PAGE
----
Evidence Based Practice in the School Library ContextThe 4th day of this wonderful ECIS conference had me facilitating a workshop on " Evidence based practice". We had about 25 in the group and all wanting to learn more about how Evidence based practice can help them prove they make an impact to the learning in their school.
The day was split into the following focus areas.
- What is evidence-based practice?
- Planning for evidence based practice and action research
- Conducting action research
- Evaluating the research and going forward
We examined and unpacked the three layers of evidence based practice which Ross Todd teased out in his paper "The evidence based manifesto for school librarians." SLJ April 1 2008.
1. Evidence For Practice, is where empirical research (big research) has found evidence that certain practices make a difference. The work of Keith Curry Lance in the Colorado studies, the retail research that front facing books make a difference to sales / borrowing and that genrifying a collection can lead to higher borrowing and increased reading --- plus many other studies.
2. Evidence in Practice is where the practices that were studied in the external empirical research are adopted by the school librarian in their every day practice. It could be that they have a bank of front facing books, or have chosen to genrify the collection based on the research. They then reflect and modify where necessary, and transform the research into their own practice.
3. Evidence of practice is about the real, measured results of what you are actually doing with and for the students and if it is making an impact. It establishes what has changed for learners as a result of the inputs, interventions, activities, and processes of what the librarian does as an educator.
We looked at the reasons behind why evidence OF practice is so important which includes being able to articulate & demonstrate to others that what we do, does actually enhance student learning.
We need to be measuring what impact we have on student learning. We need to know what they are learning from us, and how well they are learning. If we cannot do this, we need not be in schools. I may have even made a bold statement captured in this tweet ...
We considered how well we align with what is going on in the school, are we working in parallel or merging with the curriculum? Do we use the standards the teachers are using or do we cling to our own 'library' standards??
The participants brainstormed what they do in their role as a school librarian ....
They had to identify what they thought actually made an impact on student learning and how.
They were asked ...
What are the real results of what you do, rather than what you think you do?
Using the 7 elements of school librarianship identified by Crumley and Koufogiannakis the participants identified and sorted three things they do under each of these headings. ...
- teaching and learning
- collection development
- management and systems
- information access and retrieval
(Crumley and Koufogiannakis, 2001, Developing evidence-based librarianship: Practical steps for implementation. Health Information and Libraries journal, 19,61-70)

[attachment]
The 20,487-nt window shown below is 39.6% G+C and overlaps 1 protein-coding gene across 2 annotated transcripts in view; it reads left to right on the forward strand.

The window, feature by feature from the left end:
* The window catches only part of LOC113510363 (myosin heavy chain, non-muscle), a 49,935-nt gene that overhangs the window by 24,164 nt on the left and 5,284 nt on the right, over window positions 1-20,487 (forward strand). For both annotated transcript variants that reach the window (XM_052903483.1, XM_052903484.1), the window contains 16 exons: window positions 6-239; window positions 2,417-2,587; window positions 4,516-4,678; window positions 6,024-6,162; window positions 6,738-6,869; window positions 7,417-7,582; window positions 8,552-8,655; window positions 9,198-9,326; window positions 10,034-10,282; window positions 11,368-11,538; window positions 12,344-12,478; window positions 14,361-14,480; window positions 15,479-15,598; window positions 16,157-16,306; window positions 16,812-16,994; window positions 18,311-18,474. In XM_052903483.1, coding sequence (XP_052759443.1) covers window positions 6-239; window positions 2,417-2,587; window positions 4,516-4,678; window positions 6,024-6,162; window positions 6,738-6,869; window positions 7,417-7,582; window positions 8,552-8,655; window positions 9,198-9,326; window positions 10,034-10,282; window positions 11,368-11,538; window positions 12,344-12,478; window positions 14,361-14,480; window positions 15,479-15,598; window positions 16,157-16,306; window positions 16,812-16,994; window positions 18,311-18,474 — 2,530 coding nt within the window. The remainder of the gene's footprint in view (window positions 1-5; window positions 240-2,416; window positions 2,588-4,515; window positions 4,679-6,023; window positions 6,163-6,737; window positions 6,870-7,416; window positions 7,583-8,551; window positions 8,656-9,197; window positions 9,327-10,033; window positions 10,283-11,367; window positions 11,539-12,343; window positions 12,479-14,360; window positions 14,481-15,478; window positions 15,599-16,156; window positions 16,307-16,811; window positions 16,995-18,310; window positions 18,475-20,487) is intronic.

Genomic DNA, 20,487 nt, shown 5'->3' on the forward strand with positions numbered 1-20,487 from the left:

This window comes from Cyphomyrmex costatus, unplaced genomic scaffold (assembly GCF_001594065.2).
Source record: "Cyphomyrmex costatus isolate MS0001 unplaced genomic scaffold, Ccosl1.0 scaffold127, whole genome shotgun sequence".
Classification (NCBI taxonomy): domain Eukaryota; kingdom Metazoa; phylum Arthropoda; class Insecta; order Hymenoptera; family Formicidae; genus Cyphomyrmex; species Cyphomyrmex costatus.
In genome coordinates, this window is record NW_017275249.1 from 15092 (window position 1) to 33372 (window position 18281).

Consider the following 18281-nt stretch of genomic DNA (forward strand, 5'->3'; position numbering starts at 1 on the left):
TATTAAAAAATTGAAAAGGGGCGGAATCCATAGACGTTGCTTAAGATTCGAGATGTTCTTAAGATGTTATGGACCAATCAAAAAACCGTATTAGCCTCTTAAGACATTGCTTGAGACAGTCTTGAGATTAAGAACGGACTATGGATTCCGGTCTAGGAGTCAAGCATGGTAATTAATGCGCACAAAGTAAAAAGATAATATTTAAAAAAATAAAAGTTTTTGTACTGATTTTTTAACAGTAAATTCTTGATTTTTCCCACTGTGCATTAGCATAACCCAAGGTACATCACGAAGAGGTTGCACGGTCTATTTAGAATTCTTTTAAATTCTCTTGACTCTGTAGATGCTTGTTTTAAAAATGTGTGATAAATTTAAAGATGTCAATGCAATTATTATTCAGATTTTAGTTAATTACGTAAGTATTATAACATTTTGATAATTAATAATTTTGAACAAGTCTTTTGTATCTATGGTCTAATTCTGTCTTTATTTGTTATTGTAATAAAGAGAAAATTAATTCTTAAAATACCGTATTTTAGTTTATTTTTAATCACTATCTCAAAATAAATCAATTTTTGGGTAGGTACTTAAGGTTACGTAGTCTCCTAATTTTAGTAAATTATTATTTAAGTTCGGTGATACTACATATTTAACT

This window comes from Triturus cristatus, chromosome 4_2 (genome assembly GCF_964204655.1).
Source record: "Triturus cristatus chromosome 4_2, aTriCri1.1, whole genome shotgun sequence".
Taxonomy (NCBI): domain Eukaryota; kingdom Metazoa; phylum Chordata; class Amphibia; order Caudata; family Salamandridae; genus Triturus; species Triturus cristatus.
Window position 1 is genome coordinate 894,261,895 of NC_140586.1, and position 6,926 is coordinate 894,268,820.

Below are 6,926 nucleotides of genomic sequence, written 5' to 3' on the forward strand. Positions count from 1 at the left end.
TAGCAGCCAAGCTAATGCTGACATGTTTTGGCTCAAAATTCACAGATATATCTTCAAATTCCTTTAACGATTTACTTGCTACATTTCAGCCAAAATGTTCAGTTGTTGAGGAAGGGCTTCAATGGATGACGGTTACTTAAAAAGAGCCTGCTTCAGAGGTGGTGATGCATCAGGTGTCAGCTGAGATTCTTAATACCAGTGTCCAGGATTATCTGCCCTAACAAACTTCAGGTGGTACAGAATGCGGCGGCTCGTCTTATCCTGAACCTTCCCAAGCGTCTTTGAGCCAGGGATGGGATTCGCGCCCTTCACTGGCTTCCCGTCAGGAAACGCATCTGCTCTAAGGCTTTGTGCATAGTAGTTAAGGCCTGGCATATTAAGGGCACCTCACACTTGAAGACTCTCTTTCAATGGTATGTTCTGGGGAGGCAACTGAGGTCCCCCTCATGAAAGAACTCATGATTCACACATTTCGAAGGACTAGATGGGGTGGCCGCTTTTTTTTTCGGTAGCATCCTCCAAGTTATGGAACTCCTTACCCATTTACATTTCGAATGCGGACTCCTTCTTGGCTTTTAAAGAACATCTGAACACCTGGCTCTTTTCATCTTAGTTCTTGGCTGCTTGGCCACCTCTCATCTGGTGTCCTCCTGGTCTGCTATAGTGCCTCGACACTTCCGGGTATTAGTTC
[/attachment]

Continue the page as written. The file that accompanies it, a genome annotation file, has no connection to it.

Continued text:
They had to identify one action / practice they currently do that they would like to find out if it does make an impact.
We discussed what diagnostics were and how important it was to determine what is already happening so that you know if anything has changed. Diagnostic tools were identified - TRAILS, bibliographies, student work, surveys, video, photographs etc.
The next step was to learn how how to collect evidence and what type of evidence would be useful to find out what you needed to know, the following examples are from from Asselin, M. Evidence Based Practice (Literacy Links) Teacher Librarian. October 2002.
- descriptive : describing a phenomena -
What are the genre preferences of boys and girls at your school?
- correlational : examining relationships between two or more variablesWhat is the relationship between the amount of voluntary reading and reading comprehension?
- experimental : Test a new procedureWill boys voluntary reading increase if more non fiction books are more accessible?
We looked at the various types of qualitative and quantitive research and then identified when it might be useful to conduct individual, collaborative and school wide research. We moved onto the types of evidence that could be used and how not all evidence is created equal.
The participants had the opportunity to plan for an action research they were motivated to undertake, bouncing ideas around with others. The following questions were posed to scaffold their thinking ...
- What do you want to find out?
- What do you currently do that you want to do better, bigger or prove that it has an impact?
- Is there something you want to introduce, but need to find out more information before introducing it?
- Why do you want to find this out?
- What is your purpose for knowing?
- What do you hope it is going to change?
We finished off the day by discussing the morphing of the School Libraries survey I facilitated earlier in the year and critically evaluating the tool and the explaining the process of collating and making sense of the data.
I want to conclude this blog entry by changing this quote below a little...
I don't want to just believe I make an impact on learning, I want to know.
If you are interested in this full day workshop, please contact me at email@example.com